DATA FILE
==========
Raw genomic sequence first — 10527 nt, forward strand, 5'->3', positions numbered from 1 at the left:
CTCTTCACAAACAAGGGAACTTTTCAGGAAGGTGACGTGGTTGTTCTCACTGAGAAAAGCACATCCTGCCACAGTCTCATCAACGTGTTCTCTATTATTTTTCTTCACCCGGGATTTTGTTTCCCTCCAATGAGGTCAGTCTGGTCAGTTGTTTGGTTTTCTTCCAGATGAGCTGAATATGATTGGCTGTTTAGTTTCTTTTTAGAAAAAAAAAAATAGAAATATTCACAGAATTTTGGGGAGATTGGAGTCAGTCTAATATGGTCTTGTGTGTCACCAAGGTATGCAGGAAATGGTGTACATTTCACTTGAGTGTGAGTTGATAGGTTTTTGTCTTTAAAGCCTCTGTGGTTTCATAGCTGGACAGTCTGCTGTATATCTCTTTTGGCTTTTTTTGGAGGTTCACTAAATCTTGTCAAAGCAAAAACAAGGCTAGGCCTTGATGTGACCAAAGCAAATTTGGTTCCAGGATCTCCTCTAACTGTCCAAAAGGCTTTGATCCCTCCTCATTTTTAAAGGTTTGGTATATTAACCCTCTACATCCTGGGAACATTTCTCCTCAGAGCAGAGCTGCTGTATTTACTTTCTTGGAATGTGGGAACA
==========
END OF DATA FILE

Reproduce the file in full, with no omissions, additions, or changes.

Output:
Raw genomic sequence first — 10527 nt, forward strand, 5'->3', positions numbered from 1 at the left:
CTCTTCACAAACAAGGGAACTTTTCAGGAAGGTGACGTGGTTGTTCTCACTGAGAAAAGCACATCCTGCCACAGTCTCATCAACGTGTTCTCTATTATTTTTCTTCACCCGGGATTTTGTTTCCCTCCAATGAGGTCAGTCTGGTCAGTTGTTTGGTTTTCTTCCAGATGAGCTGAATATGATTGGCTGTTTAGTTTCTTTTTAGAAAAAAAAAAATAGAAATATTCACAGAATTTTGGGGAGATTGGAGTCAGTCTAATATGGTCTTGTGTGTCACCAAGGTATGCAGGAAATGGTGTACATTTCACTTGAGTGTGAGTTGATAGGTTTTTGTCTTTAAAGCCTCTGTGGTTTCATAGCTGGACAGTCTGCTGTATATCTCTTTTGGCTTTTTTTGGAGGTTCACTAAATCTTGTCAAAGCAAAAACAAGGCTAGGCCTTGATGTGACCAAAGCAAATTTGGTTCCAGGATCTCCTCTAACTGTCCAAAAGGCTTTGATCCCTCCTCATTTTTAAAGGTTTGGTATATTAACCCTCTACATCCTGGGAACATTTCTCCTCAGAGCAGAGCTGCTGTATTTACTTTCTTGGAATGTGGGAACA